Friends of Badger Mountain are approaching preservation in a model way: Identify a community concern, find a willing land owner, get diverse groups involved and gather grassroots support. And Friends is tackling it in short order. Last month, the group of Tri-City hiking enthusiasts announced it had negotiated an agreement to buy 574 acres on the crest and slopes of Badger Mountain now owned by Sheldon Shore of Pasco and a couple of other partners. Preservation of open spaces has been a growing concern during the recent Tri-City building boom, as neighborhoods in Richland and Pasco showed last year when they mobilized to oppose proposed sales of publicly owned land. Now, local conservationists are working with The Trust for Public Land to collect the $700,000 necessary to buy the Badger Mountain property. Friends of Badger Mountain is hoping to show local support for the project by raising $75,000 from local individuals and businesses by Dec. 15. That's a tall order for a volunteer group that is less than two years old. But as of Friday, the group had raised well over $40,000. (To donate, e-mail Sharon@friendsofbadger.org or call 375-5705.) Indeed, the Badger Mountain group has a big circle of friends. With assistance in some form or another from the city of Richland, Benton County, Washington Department of Fish and Wildlife, the Lower Columbia Basin Audubon Society and the Tri-Cities Visitor and Convention Bureau, there is a diverse set of partners pursuing the project. Add the state's Energy Facility Site Evaluation Council to that list. Last year, Bonneville Power Administration gave the council $3.5 million in exchange for the lifting of a requirement that land beneath two unfinished nuclear power plants north of Richland be returned to its original condition. BPA now has until 2029 to partially restore the site, and the state has money to spend on preserving shrub steppe in and around Benton County. When a potential land purchase elsewhere in Benton County fell through, the energy council began looking more seriously at Badger Mountain. The council could end up being a big donor to the project. If so, preservation of a piece of Badger Mountain would be, in a roundabout way, a legacy of the Washington Public Power Supply System debacle that left the nuclear plants unfinished. Friends of Badger Mountain might end up with another ingredient for a successful project: A great story to tell.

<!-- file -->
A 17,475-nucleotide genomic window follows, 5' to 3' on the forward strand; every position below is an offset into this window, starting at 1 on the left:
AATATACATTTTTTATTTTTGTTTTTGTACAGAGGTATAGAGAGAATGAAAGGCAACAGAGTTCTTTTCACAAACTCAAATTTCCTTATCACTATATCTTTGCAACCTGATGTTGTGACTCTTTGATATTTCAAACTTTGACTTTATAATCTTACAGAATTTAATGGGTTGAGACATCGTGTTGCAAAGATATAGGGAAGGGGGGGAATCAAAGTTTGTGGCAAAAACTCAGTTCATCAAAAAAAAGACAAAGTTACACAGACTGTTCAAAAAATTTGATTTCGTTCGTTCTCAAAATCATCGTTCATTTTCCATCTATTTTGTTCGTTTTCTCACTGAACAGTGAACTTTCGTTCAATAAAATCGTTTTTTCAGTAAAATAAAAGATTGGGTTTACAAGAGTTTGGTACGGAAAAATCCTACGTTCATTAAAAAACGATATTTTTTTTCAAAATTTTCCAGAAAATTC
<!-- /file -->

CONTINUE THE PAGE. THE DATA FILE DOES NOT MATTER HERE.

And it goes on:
Ridge Preservation Deserves Supportsignshoplo
The Tri-City landscape is defined as much by the hills above as the rivers through it. Rattlesnake Mountain. Jump Off Joe Butte. Red Mountain. Flat Top. Horse Heaven. Badger Mountain. Most mornings, slanting rays of sunlight cast shadows that bring the creases and folds along the vast slopes into stark relief. In the evenings, the hills form dark silhouettes against the streaks of sunset's flaming colors, form and light each enhancing the other. Subtle changes in the arid plant life clinging to the hillsides mark our changing seasons. The vistas, when we stop long enough to consider them, are dramatic. And endangered. The fact is, the ridge lines won't all survive the community's growth untouched. Homes and roads will reach higher with each surge in construction. But it's possible to preserve parts. Benton County commissioners took a step in that direction earlier this week, voting 2-1 to endorse efforts to save 575 acres atop Badger Mountain. Commissioner Max Benitz and other opponents to the proposal aren't making sense. The rights of landowner Sheldon Shore aren't threatened by the plan. He wants the property sold as a single parcel and preserved as a park. Taxes aren't involved, even though the purchase of park lands is a legitimate use of public money. Instead, the $675,000 deal, being brokered with the help of the nonprofit Trust For Public Lands, depends on donations and grants, not local tax dollars. What's more, the impetus isn't coming from Washington, D.C., or even Western Washington. The drive comes from local hikers who want to ensure that the open spaces they enjoy aren't entirely lost to future generations. Opposition is as baffling as the views are inspiring.